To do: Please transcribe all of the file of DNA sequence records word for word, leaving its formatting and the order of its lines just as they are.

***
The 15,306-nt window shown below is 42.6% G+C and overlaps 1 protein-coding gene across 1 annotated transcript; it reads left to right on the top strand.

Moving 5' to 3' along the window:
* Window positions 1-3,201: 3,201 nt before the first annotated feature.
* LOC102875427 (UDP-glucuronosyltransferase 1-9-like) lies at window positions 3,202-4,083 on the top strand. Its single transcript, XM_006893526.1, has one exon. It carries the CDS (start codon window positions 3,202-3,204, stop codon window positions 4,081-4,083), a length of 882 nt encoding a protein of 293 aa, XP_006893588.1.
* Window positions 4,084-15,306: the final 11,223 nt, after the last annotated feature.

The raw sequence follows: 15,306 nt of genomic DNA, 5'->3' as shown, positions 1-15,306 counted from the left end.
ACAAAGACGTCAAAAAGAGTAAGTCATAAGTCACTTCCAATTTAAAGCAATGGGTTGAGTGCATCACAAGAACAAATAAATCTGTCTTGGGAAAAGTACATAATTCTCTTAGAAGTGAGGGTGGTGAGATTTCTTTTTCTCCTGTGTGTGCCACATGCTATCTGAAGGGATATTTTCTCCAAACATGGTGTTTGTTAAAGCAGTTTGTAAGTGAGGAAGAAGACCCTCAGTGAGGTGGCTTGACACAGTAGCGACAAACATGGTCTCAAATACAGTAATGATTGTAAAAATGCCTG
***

The 15,306-nt window shown below is 42.6% G+C and overlaps 1 protein-coding gene across 1 annotated transcript; it reads left to right on the top strand.

Moving 5' to 3' along the window:
* Window positions 1-3,201: 3,201 nt before the first annotated feature.
* LOC102875427 (UDP-glucuronosyltransferase 1-9-like) lies at window positions 3,202-4,083 on the top strand. Its single transcript, XM_006893526.1, has one exon. It carries the CDS (start codon window positions 3,202-3,204, stop codon window positions 4,081-4,083), a length of 882 nt encoding a protein of 293 aa, XP_006893588.1.
* Window positions 4,084-15,306: the final 11,223 nt, after the last annotated feature.

The raw sequence follows: 15,306 nt of genomic DNA, 5'->3' as shown, positions 1-15,306 counted from the left end.
ACAAAGACGTCAAAAAGAGTAAGTCATAAGTCACTTCCAATTTAAAGCAATGGGTTGAGTGCATCACAAGAACAAATAAATCTGTCTTGGGAAAAGTACATAATTCTCTTAGAAGTGAGGGTGGTGAGATTTCTTTTTCTCCTGTGTGTGCCACATGCTATCTGAAGGGATATTTTCTCCAAACATGGTGTTTGTTAAAGCAGTTTGTAAGTGAGGAAGAAGACCCTCAGTGAGGTGGCTTGACACAGTAGCGACAAACATGGTCTCAAATACAGTAATGATTGTAAAAATGCCTG